FOSTEr in MED publishes the Context Analysis report: perception and knowledge on solar technologies and solar technologies in Mediterranean countries.
The Report represents one of the main result of Foster in Med project, aimed at promoting the adoption of solar photovoltaic technologies (PV) and Building Integrated PV technologies (BIPV) in the Mediterranean countries: Egypt, Italy, Jordan, Lebanon, Spain, Tunisia.
The research, coordinated by the University of Cagliari (Italy) Department of Social Science and Institutions (DiSSI), has been leaded simultaneously by researchers and pollster of the six countries.
As a preliminary step of the project activities, the Context Analysis is aimed to understanding drivers and barriers to the diffusion of solar PV technologies in urban environment.
More deeply it aims to understand what are the market conditions, the normative settings and local regulation standards, the technical knowledge, the level of diffusion, public interest and social acceptability of solar energy, in particular PV and BIPV technologies.
Fostering solar technology in the Mediterranean area – Context Analysis Report
The activity, started on December 2012, has been performed through three steps, corresponding to the three main chapters of the report: a preliminary desk analysis; in-depth interviews to local stakeholders; finally a survey through the administration of 100 questionnaires to a small convenience sample of citizens in each country involved in the project.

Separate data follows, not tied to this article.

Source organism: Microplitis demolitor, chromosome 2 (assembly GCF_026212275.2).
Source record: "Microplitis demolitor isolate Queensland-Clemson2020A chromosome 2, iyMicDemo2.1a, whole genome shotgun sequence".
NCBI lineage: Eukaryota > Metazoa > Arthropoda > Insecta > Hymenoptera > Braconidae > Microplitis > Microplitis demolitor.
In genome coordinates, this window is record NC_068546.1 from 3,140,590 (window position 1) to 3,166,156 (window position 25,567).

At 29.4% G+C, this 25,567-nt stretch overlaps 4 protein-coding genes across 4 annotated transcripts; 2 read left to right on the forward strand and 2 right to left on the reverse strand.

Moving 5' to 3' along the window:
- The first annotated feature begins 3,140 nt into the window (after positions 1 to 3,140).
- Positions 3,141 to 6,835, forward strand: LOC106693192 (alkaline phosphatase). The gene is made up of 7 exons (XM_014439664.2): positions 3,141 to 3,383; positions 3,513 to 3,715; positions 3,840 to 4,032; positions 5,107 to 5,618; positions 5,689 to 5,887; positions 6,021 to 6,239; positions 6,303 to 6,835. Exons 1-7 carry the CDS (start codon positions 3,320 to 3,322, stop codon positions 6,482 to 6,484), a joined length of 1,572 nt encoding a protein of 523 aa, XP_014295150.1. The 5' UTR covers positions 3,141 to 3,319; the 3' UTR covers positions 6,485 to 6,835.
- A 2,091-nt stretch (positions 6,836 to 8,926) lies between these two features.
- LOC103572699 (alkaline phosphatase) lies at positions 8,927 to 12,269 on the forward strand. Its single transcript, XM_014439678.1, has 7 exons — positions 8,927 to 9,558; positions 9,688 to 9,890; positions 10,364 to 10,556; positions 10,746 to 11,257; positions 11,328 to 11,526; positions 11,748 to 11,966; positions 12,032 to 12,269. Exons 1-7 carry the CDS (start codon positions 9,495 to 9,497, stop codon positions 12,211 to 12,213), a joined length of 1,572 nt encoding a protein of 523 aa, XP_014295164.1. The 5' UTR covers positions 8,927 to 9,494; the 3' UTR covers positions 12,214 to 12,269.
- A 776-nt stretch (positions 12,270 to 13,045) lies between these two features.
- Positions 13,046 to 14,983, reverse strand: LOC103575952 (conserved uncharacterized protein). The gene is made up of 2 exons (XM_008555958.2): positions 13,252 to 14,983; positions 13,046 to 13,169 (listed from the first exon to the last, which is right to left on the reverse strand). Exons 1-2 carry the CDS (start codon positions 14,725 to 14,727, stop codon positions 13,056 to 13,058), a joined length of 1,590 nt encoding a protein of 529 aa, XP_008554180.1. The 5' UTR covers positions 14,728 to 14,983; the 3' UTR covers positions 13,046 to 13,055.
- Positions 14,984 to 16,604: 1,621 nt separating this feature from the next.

The desk analysis reveals critical issues common to all countries: an increase in residential electricity consumption; an increase in the air conditioning and heat pumps diffusion, mainly to cool buildings in the summer period; economic and management problems due to the fossil fuel dependence; an increasing cost of electricity; critical issues in the promotion field (lack of information, knowledge, awareness, etc.). Moreover the report reveals relevant differences between EU and in MENA countries: while Italy and Spain are subject to the UE climate change policy that leads to a high pressure towards Renewable Energies and Energy Efficiency, Mena Countries has a lower diffusion of PV technologies, which are considered an expensive technology, mainly recommended for areas not grid connected.
What is social acceptability? The second section of the report, the In-depth interviews of key actors of the private and public sphere, aims to provide an overview of the context of social acceptability in the six countries.
The themes analyzed focus on the following areas: perception; innovation; public policies; development of specific topics; drivers/barriers. Among the result emerged that while environmental issues are perceived as a “political” problem, the adoption of PV technologies is seen as an “economic” choice. A common element in the discussion is the central role of public institution, due to his regulatory function and the power to grant subsidies, and also the role of awareness raising through specific policies and programs, and the power to ease the bureaucratic process.